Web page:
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Investment Risks in the Initial Coin Offering Sphere

There is an enormous amount of speculation currently occurring in the initial coin offering (“ICO”) sphere, fueled by the rapid increase in the value of bitcoin and other cryptocurrencies. Cryptocurrency is a digital asset that uses cryptology to make transactions secure, and is decentralized in that its creation of new units of currency is fixed via an algorithm, and outside the control of central banks. As such, cryptocurrency currently acts as a derivative to world money supply and debt, with its value increasing in tandem with money supply, demand, and increased pressure from the no-arbitrage rule of functional equivalence. This exchange applies as long as a counterparty accepts the given cryptocurrency as a store of value and medium of exchange.

Cryptocurrencies have appreciated rapidly largely due to the worldwide low interest rate environment created by central banking policy. Many safe fixed income investments offer negative real rates of return after taxes and inflation are accounted for, generating a massive “search for yield” into alternative investment classes. This search includes hard assets such as commodities and real estate, and increasingly exotic assets such as ICOs. With the growth of ICOs, there is a tangent proliferation of fraudulent or risky investment schemes that seek to capitalize on increased ICO demand through complex capital structures and equity issuance. Given the limited regulation and inherent difficulties in insuring or protecting risk in this sphere, it is important investors be wary.

Apple Pay, and PayPal are sophisticated versions of digital assets, however the technical innovation with cryptocurrency is the use of a decentralized ledger distributed among network nodes, as opposed to a centralized ledger used by banks. As such, Apple Pay and Paypal are simply digital versions of a specific fiat currency such as USD, and are not a separate asset class. Each node in a cryptocurrency network has a full copy of the entire distributed network, meaning corruption of the system would necessitate corruption of all nodes simultaneously, which according to experts is nearly mathematically impossible from a code breaking standpoint. The key innovation difference between digital fiat and algorithmically derived cryptocurrencies is that cryptocurrencies can be created with a fixed supply set by the algorithm, as with Bitcoin which is capped at 21 million coins. There are currently approximately 16,519,00 coins in circulation, and with supply fixed and demand growing, some speculators think the price will continue to rise dramatically.

Cryptocurrency proponents use the following calculation when illustrating appreciation possibilities in cryptocurrency sphere: The US supply of money, known as M2, is currently $13.12 trillion. The market capitalization of bitcoin is currently $67.2 billion, and under the no-arbitrage rule, assuming bitcoin is the functional equivalent of fiat money, one could approximate a 194x return as the bitcoin market cap approaches M2. The possibility of wide acceptance, fixed supply, increasing demand, and appreciation due to no-arbitrage rule, has created this cryptocurrency frenzy in 2017.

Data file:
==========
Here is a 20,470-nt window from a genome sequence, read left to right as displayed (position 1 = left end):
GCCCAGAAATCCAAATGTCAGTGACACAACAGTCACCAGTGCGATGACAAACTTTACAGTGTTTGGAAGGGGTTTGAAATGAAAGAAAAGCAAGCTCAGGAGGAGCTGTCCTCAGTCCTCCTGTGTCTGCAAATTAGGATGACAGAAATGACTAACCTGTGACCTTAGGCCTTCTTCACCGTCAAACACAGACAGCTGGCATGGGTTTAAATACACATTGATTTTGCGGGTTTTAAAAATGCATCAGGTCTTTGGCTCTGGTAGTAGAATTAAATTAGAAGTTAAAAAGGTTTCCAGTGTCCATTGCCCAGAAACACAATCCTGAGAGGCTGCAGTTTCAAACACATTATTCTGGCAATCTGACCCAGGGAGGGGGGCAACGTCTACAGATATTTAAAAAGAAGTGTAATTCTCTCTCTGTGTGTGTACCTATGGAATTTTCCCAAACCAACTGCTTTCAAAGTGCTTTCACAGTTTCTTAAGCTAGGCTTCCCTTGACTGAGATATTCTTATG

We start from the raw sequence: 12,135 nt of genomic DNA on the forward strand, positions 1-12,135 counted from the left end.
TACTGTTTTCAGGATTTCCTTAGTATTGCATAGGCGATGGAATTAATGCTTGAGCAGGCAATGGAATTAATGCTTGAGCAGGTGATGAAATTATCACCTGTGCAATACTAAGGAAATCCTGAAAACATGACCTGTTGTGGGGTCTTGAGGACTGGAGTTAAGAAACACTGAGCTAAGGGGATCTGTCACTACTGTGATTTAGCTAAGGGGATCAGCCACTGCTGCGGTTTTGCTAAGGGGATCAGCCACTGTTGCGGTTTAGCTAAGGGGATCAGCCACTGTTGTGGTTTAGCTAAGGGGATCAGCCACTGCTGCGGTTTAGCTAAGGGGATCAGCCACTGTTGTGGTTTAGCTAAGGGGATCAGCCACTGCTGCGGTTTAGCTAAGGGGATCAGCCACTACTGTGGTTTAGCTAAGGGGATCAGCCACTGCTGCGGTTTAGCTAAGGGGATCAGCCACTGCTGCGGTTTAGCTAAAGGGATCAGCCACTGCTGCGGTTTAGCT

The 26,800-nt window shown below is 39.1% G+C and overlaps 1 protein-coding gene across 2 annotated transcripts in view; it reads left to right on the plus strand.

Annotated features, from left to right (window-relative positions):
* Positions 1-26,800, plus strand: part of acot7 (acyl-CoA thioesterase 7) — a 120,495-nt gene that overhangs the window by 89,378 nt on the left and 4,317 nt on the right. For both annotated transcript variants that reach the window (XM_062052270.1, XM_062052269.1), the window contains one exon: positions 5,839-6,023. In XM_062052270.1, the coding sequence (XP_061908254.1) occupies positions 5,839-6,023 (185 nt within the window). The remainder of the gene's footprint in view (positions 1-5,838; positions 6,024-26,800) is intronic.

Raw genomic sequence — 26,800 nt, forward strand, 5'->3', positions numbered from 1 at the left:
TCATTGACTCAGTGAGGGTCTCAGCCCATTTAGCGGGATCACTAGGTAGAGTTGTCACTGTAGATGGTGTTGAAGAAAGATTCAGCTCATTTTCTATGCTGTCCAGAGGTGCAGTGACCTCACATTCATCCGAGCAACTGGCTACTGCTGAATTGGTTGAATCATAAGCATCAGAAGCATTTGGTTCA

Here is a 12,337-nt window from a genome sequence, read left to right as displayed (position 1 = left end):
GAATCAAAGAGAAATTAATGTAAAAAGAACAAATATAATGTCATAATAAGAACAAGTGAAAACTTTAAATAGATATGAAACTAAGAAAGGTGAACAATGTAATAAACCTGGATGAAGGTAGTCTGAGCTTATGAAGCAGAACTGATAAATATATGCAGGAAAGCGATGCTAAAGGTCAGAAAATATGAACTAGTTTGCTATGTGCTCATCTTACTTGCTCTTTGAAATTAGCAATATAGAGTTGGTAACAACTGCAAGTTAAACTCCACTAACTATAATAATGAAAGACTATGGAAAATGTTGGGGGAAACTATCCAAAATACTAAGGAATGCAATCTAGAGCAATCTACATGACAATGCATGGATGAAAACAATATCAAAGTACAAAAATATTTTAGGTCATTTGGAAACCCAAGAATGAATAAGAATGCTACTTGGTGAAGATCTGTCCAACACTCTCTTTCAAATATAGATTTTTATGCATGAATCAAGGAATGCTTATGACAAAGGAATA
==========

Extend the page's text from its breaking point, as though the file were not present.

However, most cryptocurrencies are uninsurable, highly speculative, and very risky. There is an increasing trend in the creation of Over the Counter (“OTC”) stock offerings in companies that buy holdings of Bitcoin and then issue shares. The reasoning behind these offerings is that they give investors cryptocurrency exposure but with access through the equity market. However, the danger here is two-fold: investors are exposed both to the risk and volatility of the cryptocurrency holdings, as well as the counterparty risk of the entity they are buying shares in that purports to hold cryptocurrency holdings. While some of these investment trusts are large and have audited financials with large amounts of financial backing such as Grayscale Bitcoin Investment Trust (“GBTC”), they trade at valuations far higher than the net asset value (“NAV”). What this ratio means is that the investment trust may own $100 million worth of bitcoin, however its shares trade at a price that collectively give the investment trust a valuation of $190 million, meaning it trades at a 90% premium to the NAV. Some proponents argue this premium is justified by the ease of access provided by equity market, and the premium to NAV is essentially a liquidity/non-friction premium. However, GBTC according to its 10K filings was unable to obtain insurance on any of its holdings, meaning investors own shares at a 90% premium to the NAV in a company in which none of the holdings are insured. Even in the face of these risks, GBTC is considered one of the most liquid and trustworthy of OTC cryptocurrency investments. Many others have received notices by the Securities and Exchange Commission (“SEC”) requesting justification of their holdings and structure in relation to share issuance.

Speculative investments in the cryptocurrency sphere are a popular aspect of the 2017 capital markets, and the securitization and trading of cryptocurrency investment companies is a new development. If your investment advisor has placed your account in cryptocurrencies and you have suffered losses, or if you are initiating a cryptocurrency investment trust, you should seek council from securities lawyers. Lax & Neville LLP has nationally represented small broker-dealers, financial services professionals, and securities industry companies in regulatory matters and securities-related and commercial litigation.  Please contact our team of attorneys for a consultation at (212) 696-1999.

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